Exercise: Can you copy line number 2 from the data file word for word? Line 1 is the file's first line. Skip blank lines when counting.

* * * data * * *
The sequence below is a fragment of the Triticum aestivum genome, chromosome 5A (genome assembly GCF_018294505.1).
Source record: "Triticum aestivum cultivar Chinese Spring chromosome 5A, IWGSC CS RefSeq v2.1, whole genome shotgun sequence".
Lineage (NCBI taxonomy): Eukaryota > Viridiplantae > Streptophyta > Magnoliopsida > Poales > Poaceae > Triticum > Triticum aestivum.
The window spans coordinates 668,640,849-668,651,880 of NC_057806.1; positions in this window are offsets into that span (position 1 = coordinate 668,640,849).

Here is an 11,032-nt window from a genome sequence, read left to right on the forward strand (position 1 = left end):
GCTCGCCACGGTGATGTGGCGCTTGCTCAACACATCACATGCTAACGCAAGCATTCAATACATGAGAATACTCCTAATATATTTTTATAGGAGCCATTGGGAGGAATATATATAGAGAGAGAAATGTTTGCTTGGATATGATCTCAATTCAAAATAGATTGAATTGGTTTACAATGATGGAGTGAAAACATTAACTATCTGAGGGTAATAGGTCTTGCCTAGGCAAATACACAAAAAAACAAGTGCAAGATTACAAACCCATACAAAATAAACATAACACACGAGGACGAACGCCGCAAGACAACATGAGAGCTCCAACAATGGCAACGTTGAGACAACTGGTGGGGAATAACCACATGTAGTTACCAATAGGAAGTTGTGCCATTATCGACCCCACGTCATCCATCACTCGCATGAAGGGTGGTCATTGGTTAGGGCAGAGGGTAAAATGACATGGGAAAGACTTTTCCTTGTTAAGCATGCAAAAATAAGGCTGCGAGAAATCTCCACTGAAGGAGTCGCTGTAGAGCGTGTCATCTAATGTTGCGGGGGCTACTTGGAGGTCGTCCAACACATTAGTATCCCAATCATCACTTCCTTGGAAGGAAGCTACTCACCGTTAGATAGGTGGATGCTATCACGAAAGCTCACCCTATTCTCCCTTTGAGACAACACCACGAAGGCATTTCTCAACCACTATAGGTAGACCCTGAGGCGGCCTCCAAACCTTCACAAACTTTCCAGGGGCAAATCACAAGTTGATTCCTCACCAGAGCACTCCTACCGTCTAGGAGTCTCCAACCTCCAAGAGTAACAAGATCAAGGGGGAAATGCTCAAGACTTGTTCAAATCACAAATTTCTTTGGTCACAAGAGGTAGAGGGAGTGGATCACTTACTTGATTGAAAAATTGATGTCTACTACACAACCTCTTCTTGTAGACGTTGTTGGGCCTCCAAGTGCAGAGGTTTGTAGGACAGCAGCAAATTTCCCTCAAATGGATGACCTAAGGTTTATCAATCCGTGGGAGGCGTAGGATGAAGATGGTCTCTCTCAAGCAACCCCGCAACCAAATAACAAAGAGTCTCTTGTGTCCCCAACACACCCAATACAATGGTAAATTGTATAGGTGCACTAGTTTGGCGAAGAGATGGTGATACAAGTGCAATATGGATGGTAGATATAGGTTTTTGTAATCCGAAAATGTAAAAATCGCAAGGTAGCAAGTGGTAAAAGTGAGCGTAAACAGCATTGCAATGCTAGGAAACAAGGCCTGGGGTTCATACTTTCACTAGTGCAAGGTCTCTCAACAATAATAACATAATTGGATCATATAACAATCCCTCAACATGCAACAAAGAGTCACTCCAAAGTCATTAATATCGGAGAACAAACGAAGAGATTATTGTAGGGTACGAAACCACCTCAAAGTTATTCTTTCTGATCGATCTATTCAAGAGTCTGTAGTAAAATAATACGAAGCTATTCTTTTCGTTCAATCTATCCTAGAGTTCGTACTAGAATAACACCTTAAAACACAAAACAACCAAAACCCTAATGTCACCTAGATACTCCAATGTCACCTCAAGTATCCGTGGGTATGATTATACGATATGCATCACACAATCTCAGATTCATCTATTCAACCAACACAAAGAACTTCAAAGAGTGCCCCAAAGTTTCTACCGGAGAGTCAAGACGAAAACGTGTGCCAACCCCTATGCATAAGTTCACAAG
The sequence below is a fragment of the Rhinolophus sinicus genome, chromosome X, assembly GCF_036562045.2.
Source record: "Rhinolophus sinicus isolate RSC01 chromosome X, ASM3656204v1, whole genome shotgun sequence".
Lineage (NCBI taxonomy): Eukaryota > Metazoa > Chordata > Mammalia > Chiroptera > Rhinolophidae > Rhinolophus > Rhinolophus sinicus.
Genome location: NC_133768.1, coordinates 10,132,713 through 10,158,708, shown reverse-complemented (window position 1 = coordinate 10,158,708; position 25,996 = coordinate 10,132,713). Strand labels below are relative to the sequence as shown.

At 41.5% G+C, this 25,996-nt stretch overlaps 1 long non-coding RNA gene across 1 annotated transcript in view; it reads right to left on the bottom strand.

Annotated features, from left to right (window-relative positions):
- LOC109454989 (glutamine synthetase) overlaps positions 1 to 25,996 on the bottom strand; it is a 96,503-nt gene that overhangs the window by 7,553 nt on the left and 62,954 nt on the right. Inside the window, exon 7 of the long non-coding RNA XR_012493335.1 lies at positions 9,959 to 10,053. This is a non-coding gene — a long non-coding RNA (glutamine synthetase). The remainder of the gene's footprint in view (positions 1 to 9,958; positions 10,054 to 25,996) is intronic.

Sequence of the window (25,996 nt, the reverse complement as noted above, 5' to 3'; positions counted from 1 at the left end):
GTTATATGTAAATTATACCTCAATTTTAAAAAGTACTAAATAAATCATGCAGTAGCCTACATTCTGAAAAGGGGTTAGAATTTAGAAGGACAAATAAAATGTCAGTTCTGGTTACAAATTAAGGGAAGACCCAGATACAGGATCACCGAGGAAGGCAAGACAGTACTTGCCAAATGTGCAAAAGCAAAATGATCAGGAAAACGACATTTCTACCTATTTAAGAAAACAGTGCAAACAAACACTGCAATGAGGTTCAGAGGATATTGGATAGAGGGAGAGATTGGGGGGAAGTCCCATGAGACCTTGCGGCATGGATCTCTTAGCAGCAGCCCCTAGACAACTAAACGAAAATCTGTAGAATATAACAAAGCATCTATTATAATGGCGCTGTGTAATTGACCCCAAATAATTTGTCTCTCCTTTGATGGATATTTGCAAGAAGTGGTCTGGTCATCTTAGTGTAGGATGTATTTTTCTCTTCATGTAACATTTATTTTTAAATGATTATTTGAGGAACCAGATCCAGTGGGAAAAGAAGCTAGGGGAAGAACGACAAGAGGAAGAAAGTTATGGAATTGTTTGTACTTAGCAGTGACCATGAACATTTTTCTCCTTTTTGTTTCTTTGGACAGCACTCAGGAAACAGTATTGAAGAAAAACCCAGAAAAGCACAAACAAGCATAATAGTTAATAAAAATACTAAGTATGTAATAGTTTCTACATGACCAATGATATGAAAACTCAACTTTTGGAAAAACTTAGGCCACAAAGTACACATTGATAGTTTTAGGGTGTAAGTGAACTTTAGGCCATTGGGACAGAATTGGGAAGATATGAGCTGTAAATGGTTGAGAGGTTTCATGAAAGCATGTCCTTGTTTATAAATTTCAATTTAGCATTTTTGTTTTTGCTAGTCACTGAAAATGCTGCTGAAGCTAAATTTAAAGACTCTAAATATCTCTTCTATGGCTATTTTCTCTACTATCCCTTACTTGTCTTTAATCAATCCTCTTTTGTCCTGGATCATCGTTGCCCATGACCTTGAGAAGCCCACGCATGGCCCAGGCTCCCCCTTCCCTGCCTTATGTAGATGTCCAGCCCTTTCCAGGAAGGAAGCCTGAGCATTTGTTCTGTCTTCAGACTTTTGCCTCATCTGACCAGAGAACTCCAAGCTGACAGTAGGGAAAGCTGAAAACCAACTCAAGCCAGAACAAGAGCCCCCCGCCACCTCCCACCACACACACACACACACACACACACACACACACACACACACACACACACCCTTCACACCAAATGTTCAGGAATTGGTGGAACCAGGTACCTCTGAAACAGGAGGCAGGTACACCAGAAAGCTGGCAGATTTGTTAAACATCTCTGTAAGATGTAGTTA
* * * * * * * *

Source record: "Triticum aestivum cultivar Chinese Spring chromosome 5A, IWGSC CS RefSeq v2.1, whole genome shotgun sequence".